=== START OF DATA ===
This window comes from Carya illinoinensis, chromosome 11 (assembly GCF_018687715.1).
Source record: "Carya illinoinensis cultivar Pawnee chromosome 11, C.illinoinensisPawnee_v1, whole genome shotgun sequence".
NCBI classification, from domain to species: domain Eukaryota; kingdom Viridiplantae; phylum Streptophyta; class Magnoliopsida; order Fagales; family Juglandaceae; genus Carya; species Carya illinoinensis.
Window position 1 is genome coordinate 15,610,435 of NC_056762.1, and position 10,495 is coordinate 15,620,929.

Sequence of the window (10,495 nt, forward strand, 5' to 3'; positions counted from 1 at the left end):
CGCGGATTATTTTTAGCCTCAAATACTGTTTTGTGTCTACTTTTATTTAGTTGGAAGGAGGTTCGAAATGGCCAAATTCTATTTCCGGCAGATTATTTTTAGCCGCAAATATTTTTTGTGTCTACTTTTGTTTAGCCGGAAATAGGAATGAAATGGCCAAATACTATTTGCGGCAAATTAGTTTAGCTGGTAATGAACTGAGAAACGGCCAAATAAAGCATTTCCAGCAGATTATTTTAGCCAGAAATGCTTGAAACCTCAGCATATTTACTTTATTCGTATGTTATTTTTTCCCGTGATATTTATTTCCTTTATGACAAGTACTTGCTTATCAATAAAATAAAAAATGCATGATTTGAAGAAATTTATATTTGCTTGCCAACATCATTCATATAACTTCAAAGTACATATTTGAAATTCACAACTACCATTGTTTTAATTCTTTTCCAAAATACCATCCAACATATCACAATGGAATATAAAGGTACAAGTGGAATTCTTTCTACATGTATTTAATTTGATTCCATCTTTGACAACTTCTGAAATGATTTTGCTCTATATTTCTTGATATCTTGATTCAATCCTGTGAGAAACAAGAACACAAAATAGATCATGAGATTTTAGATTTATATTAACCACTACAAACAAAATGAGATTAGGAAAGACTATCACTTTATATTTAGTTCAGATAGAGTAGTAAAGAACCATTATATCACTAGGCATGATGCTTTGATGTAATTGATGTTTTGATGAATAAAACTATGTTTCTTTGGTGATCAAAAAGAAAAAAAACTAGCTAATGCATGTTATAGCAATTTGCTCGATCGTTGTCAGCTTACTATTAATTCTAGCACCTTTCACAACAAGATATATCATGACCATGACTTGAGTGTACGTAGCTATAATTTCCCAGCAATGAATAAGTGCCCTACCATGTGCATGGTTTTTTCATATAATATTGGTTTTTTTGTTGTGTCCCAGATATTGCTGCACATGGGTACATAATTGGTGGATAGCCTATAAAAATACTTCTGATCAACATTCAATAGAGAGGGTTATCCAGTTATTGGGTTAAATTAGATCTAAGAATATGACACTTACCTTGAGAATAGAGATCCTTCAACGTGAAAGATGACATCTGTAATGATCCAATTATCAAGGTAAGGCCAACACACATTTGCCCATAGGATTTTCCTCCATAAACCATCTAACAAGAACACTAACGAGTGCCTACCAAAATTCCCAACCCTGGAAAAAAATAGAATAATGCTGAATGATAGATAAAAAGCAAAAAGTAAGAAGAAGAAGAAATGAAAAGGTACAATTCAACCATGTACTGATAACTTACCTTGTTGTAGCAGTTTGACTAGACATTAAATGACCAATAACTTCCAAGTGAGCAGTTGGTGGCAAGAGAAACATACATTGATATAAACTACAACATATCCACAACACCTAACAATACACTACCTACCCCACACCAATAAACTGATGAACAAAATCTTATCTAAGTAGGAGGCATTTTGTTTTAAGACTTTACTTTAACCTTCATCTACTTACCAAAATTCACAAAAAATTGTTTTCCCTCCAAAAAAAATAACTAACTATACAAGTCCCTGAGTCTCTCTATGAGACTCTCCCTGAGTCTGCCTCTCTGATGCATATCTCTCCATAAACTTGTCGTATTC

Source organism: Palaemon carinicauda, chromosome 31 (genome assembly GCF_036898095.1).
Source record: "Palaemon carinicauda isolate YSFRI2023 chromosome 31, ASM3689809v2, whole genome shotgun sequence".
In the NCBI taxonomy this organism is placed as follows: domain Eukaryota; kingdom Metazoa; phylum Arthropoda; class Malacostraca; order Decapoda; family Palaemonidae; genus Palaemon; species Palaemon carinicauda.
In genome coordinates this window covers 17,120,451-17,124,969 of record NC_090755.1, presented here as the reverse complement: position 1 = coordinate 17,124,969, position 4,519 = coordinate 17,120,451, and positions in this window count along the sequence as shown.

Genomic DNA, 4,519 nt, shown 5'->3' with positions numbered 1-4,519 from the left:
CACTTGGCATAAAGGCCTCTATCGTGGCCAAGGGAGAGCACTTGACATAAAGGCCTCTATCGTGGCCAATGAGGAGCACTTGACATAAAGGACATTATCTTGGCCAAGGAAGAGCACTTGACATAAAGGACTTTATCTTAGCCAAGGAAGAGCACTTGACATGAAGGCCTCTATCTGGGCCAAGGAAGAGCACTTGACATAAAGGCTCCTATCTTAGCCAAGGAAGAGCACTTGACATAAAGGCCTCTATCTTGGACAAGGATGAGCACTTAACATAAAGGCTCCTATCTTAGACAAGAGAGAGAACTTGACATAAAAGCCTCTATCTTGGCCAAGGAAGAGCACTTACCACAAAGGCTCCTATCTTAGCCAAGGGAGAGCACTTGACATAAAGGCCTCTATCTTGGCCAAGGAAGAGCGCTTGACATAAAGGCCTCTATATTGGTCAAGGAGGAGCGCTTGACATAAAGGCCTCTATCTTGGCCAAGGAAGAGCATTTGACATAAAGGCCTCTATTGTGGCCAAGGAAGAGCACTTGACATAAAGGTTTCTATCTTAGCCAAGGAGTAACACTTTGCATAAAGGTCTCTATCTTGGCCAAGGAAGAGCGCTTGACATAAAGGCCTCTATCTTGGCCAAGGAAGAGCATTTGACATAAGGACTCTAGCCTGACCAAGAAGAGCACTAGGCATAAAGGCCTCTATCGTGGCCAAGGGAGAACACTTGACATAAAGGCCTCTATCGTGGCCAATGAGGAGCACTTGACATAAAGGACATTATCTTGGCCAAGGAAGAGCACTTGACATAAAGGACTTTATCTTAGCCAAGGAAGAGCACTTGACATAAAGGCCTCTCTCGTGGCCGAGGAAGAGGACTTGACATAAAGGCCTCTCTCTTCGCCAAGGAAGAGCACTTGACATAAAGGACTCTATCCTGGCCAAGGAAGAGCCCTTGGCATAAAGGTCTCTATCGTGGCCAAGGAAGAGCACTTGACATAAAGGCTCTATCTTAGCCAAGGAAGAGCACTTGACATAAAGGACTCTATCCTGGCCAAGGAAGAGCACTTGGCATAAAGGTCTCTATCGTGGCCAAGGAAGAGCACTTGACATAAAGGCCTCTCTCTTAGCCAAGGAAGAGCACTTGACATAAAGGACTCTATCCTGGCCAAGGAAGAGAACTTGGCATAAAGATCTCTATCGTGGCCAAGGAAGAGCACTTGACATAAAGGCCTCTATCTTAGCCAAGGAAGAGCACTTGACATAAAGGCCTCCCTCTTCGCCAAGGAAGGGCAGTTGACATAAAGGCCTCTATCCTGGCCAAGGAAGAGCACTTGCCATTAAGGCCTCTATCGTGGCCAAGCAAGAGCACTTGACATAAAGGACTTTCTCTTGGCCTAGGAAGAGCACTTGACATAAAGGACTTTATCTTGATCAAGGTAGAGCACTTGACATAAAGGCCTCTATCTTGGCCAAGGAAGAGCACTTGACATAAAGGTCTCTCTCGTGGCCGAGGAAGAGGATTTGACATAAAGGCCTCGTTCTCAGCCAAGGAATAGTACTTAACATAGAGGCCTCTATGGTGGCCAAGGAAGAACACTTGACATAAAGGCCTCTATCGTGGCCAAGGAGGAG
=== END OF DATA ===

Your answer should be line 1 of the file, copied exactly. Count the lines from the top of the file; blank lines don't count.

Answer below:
This window comes from Carya illinoinensis, chromosome 11 (assembly GCF_018687715.1).